AG Kaul Announces Agreement Reached to Pay Employees’ Wages in H&H Receivership
MADISON, Wis. – Wisconsin Attorney General Josh Kaul announces that the Wisconsin Department of Justice (DOJ) entered into an agreement that will require H&H Group Holdings, Inc and its affiliates (H&H) to pay $3,000 to each of the 94 former employees owed wages after abruptly stopping paying wages last January.
“Workers who put in the hours and do their job shouldn’t go unpaid because their employer was irresponsible,” said AG Kaul. “With this stipulation, 94 former H&H Group Holdings, Inc. employees are finally being paid wages they are owed.”
On January 17, 2020, H&H Group Holdings Inc., and several related companies filed a petition in Dane County Circuit Court for the appointment of a receiver pursuant to Chapter 128 of the Wisconsin Statutes.
After the court appointed a receiver, DOJ filed a claim against H&H in the amount of $1,635,537.29 for unpaid wages and benefits owed to 94 former employees pursuant to Wisconsin’s wage claim act, Wisconsin Statutes Chapter 109. To further support its claim, DOJ also filed a lien against the personal property of H&H pursuant to Wis. Stat. § 109.09(2)(b) and argued that the lien was superior to all other liens, claims, and interests, except for commercial lending institutions. With respect to commercial lending institutions, DOJ’s lien was entitled to priority for up to $3,000 for each employee under Wis. Stat. § 109.09(2)(c)2.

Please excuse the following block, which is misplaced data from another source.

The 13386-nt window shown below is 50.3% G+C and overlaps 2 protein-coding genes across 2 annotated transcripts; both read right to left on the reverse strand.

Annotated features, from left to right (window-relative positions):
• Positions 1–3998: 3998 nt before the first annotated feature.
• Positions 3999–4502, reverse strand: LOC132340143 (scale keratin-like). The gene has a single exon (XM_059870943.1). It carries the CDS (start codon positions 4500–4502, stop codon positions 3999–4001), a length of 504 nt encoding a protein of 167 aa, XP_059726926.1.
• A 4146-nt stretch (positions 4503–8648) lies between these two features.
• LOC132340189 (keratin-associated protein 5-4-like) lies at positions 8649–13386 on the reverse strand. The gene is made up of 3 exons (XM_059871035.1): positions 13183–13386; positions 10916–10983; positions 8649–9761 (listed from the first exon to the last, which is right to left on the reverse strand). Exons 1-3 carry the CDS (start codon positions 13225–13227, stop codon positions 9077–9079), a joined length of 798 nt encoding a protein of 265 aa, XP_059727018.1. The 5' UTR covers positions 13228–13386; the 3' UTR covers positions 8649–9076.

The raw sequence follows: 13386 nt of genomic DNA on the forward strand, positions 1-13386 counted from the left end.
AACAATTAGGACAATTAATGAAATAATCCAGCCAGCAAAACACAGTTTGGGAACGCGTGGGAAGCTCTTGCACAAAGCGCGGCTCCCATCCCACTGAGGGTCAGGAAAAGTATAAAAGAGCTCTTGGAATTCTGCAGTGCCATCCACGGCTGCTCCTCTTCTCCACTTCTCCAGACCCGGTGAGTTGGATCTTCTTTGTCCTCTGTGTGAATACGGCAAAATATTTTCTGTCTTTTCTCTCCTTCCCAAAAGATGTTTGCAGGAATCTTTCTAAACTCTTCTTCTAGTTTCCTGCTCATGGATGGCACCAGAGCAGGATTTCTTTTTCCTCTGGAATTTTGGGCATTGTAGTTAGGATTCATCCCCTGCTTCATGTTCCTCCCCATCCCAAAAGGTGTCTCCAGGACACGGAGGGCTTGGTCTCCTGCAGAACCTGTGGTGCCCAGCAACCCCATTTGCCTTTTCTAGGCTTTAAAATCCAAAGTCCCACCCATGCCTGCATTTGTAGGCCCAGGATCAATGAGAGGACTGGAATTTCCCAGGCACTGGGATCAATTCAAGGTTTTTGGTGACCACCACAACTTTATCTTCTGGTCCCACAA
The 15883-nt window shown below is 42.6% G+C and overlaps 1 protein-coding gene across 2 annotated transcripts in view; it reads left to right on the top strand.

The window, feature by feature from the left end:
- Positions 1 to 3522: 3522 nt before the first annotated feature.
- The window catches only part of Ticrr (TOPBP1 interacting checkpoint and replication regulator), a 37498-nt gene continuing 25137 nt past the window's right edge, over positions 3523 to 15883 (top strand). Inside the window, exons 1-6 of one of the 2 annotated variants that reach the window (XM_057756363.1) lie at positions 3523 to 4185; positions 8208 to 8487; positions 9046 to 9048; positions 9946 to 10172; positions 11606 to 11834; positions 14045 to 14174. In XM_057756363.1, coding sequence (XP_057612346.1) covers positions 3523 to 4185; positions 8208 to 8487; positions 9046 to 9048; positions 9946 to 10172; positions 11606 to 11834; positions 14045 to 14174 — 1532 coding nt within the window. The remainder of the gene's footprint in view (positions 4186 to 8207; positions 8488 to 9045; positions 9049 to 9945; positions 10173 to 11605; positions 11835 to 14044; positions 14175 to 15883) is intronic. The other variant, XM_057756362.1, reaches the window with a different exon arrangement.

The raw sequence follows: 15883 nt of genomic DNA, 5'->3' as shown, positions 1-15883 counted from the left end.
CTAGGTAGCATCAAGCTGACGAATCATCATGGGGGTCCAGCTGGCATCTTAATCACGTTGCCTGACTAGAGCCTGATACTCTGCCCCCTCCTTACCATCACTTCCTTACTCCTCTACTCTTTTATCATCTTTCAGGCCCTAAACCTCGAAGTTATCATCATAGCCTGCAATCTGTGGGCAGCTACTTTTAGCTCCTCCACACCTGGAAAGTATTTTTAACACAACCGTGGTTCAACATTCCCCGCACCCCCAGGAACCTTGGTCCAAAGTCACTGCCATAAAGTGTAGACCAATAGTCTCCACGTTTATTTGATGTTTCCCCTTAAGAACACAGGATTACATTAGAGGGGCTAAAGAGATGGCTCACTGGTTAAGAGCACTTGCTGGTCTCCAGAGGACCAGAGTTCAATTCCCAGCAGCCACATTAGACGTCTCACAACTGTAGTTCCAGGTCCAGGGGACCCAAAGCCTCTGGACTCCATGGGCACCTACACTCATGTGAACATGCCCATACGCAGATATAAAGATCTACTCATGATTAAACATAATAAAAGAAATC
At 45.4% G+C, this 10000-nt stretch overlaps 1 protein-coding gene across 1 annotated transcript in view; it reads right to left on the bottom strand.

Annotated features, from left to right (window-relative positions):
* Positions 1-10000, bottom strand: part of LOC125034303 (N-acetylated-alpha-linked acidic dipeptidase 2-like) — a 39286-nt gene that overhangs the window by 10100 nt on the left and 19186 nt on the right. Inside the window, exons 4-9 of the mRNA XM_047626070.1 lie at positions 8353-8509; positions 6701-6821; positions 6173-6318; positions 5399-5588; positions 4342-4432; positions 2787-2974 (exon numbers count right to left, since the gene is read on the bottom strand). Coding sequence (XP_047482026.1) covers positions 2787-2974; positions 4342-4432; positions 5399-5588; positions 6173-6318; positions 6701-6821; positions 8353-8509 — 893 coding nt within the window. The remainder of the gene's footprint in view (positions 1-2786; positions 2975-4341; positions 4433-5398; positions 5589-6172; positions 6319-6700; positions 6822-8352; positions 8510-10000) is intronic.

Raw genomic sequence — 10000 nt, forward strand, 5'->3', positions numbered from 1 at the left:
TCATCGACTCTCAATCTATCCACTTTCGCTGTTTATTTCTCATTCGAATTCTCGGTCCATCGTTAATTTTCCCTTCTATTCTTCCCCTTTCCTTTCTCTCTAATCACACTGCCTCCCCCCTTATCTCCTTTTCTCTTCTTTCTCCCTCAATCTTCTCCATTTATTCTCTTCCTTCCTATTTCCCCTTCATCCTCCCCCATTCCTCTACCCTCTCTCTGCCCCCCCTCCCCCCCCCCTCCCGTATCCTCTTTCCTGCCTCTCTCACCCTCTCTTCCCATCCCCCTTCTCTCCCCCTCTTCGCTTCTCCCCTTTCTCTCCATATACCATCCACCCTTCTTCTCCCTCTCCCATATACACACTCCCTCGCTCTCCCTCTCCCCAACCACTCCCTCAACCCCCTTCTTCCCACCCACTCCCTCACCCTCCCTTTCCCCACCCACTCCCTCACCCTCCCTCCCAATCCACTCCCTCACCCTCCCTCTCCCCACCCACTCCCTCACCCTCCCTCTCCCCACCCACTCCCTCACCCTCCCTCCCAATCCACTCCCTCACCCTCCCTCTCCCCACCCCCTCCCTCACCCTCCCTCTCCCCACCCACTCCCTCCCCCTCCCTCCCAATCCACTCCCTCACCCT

The receiver sold H&H’s assets and now must distribute the funds according to the priority of the secured claims, including DOJ’s lien, and Wis. Stat. § 128.17. Thanks to DOJ’s priority lien, all 94 employees will receive $3,000 in unpaid wages before other creditors receive any payment.
DOJ, the receiver, and other parties, entered into an agreement on Friday, October 9, 2020 that will secure a $3,000 payment for each employee for a total of $282,000. Unfortunately, there is not enough money in the estate to pay any additional owed wages. The agreement is subject to court approval.
Assistant Attorney General Michael Morris represented the State of Wisconsin in the matter.